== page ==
There were 1,546 official religious groups in Crimea when citizens of that region voted overwhelmingly last year to leave Ukraine and join Russia.
Today only about 14 remain, according to the religious liberty watchdog group Forum 18.
Under rules imposed last fall, all Crimean religious groups had to re-register with Russian authorities.
According to Forum 18, this included requiring their leaders to become Russian citizens, to join an existing centralized religious organization, or in some cases to pass a state religion expertise text.
Without registration, even simple day-to-day tasks have become difficult.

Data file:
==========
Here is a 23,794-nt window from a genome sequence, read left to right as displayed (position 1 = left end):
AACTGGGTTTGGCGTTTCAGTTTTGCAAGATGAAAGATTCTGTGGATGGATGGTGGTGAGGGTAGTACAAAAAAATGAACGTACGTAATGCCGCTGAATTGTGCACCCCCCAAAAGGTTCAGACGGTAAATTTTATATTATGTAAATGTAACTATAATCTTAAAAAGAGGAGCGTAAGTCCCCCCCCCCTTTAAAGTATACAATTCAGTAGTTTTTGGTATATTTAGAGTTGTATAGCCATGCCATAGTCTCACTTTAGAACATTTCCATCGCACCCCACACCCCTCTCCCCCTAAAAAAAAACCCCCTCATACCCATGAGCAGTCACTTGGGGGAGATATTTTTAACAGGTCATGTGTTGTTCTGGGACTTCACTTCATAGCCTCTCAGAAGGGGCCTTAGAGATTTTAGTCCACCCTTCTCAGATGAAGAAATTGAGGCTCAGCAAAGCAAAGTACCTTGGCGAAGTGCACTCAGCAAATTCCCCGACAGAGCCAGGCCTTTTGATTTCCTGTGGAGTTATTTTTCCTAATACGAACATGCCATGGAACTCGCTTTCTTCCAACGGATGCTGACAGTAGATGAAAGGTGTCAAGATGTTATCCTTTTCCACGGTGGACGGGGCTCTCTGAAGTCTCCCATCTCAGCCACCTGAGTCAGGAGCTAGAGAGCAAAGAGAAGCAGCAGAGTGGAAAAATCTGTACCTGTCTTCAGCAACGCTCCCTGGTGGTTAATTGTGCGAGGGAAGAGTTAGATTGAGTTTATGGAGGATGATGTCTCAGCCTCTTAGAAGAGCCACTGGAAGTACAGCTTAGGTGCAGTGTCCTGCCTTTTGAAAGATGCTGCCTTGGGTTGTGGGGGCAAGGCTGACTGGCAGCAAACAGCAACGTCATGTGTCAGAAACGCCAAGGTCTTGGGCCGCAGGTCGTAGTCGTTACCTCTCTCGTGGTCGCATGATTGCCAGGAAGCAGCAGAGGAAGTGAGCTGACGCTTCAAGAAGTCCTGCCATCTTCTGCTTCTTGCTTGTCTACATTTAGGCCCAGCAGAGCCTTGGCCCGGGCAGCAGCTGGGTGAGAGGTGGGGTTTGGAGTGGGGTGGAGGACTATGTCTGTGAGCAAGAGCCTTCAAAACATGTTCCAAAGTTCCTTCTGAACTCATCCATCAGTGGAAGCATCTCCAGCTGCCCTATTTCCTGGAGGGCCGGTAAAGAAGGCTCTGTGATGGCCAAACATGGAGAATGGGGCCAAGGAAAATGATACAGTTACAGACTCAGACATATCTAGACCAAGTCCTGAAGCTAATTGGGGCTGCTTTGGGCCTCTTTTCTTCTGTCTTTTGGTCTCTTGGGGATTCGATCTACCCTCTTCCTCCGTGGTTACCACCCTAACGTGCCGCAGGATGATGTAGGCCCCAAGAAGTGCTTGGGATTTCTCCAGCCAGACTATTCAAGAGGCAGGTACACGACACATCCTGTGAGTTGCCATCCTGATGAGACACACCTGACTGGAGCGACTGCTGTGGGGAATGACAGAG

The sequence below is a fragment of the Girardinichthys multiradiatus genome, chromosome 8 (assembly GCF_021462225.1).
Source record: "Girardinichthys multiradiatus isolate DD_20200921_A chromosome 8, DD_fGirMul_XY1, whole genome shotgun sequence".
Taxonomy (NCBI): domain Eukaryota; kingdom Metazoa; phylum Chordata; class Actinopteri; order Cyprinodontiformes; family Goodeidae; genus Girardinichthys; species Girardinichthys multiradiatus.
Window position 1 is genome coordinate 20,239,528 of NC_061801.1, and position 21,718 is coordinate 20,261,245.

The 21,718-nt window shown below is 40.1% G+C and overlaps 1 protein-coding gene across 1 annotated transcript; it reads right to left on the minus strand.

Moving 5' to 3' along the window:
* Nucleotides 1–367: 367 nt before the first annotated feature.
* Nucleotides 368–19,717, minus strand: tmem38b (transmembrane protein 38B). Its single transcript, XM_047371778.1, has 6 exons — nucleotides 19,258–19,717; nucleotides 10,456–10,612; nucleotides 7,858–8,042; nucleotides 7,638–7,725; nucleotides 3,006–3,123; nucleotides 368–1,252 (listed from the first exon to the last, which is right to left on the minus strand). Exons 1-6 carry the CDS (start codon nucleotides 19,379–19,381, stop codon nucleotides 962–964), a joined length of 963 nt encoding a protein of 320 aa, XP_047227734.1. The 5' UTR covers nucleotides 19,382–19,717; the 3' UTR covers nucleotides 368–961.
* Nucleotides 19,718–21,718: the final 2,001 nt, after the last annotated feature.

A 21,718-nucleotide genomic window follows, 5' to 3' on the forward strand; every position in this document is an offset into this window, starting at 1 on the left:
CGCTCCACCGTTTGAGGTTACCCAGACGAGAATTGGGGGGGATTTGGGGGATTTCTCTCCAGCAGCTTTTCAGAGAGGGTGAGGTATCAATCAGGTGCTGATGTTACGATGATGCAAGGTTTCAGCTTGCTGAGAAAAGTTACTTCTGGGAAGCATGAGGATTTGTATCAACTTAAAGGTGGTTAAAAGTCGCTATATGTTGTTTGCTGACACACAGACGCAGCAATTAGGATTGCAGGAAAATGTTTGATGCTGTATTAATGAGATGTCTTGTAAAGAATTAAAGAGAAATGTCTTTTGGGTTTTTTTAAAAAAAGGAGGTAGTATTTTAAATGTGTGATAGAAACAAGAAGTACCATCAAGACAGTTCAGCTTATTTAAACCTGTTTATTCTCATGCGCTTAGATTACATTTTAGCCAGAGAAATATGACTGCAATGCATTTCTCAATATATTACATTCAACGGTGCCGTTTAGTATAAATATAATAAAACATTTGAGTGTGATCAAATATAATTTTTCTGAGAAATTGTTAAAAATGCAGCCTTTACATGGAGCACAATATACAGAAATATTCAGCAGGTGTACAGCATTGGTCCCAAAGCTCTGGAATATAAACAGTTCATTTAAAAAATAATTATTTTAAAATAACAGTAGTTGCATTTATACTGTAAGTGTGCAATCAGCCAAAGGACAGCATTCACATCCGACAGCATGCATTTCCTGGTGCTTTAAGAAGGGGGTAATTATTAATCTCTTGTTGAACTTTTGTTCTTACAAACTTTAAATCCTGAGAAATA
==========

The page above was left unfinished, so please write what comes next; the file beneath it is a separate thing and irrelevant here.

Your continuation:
“Without registration under Russian law, religious communities can meet for religious purposes,” according to Forum 18. “However, they cannot enjoy the rights that legal entities have, including to enter into contracts to rent property, employ people or invite foreigners for religious activity.”
Around two million people live in Crimea, where the majority of the ...1